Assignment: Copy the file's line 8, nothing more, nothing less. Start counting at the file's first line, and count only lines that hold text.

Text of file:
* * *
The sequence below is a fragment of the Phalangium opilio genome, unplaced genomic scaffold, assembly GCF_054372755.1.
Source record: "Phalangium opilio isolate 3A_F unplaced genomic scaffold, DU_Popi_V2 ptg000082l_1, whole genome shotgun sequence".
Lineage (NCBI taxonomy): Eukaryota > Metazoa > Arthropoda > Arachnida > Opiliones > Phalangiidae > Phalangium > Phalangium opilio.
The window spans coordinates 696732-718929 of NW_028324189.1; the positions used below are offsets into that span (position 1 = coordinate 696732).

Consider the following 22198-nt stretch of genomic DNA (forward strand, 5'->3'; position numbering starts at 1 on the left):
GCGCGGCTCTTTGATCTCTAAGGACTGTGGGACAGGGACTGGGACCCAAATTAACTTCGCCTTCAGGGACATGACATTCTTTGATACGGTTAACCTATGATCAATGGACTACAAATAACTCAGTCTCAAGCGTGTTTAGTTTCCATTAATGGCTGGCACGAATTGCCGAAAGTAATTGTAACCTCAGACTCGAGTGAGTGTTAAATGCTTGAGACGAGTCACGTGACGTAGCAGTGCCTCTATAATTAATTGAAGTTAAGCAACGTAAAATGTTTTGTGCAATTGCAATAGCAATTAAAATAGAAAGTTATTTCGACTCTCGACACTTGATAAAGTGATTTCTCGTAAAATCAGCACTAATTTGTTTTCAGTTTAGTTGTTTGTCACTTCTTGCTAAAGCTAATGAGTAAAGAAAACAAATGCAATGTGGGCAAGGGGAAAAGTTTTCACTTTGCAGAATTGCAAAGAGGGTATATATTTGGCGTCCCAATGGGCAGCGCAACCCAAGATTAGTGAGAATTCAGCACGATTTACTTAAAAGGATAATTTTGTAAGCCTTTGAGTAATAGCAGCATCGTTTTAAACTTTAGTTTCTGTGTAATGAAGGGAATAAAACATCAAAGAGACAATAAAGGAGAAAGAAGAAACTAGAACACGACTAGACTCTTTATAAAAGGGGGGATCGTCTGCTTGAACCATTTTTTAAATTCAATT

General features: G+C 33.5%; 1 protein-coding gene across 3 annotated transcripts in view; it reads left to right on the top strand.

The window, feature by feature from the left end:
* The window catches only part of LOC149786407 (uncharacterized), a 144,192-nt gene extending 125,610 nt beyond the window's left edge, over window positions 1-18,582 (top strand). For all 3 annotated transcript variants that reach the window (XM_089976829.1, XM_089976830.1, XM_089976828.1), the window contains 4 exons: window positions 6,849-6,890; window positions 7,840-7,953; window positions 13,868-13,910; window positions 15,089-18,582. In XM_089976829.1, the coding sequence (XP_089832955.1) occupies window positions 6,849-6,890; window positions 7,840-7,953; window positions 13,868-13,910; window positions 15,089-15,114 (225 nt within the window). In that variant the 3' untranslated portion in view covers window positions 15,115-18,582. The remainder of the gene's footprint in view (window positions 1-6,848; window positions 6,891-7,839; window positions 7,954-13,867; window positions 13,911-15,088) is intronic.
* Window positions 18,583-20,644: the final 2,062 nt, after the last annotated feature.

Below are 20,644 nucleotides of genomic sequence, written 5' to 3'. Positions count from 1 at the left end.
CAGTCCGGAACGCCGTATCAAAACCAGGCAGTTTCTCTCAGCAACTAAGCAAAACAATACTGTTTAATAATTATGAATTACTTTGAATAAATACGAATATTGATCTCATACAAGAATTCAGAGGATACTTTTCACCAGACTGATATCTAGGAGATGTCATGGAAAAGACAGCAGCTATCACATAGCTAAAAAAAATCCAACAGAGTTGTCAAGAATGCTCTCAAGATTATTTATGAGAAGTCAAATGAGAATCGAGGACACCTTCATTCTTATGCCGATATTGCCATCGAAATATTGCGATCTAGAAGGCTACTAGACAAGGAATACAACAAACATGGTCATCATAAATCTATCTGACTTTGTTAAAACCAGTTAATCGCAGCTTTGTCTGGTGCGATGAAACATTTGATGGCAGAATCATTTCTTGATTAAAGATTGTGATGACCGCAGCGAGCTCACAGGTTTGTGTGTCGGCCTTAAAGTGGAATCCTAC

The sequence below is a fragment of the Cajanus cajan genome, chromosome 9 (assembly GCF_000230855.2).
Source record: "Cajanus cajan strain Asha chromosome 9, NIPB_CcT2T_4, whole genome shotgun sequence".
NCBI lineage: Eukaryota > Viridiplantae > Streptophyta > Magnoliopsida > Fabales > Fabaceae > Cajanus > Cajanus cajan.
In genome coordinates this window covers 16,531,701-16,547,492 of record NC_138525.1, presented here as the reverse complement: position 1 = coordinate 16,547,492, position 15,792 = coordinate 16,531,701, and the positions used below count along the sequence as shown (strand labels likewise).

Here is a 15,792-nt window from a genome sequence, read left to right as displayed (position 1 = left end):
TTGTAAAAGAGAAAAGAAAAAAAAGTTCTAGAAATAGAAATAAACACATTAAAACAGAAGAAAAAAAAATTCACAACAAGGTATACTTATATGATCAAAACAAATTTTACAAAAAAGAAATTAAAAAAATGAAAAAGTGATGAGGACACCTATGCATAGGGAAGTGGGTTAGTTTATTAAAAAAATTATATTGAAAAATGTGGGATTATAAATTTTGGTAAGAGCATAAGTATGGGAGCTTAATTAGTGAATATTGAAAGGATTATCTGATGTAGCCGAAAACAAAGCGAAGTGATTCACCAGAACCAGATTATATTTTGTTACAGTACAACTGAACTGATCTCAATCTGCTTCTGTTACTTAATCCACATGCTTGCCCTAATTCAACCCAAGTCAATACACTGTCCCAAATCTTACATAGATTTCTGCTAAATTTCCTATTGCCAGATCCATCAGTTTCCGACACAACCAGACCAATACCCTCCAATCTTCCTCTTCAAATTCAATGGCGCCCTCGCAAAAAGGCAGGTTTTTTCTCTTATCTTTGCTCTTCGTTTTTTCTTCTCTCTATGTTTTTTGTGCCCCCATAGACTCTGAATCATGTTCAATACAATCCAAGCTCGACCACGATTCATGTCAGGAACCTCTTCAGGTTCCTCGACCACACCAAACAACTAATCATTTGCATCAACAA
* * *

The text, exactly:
The window, feature by feature from the left end: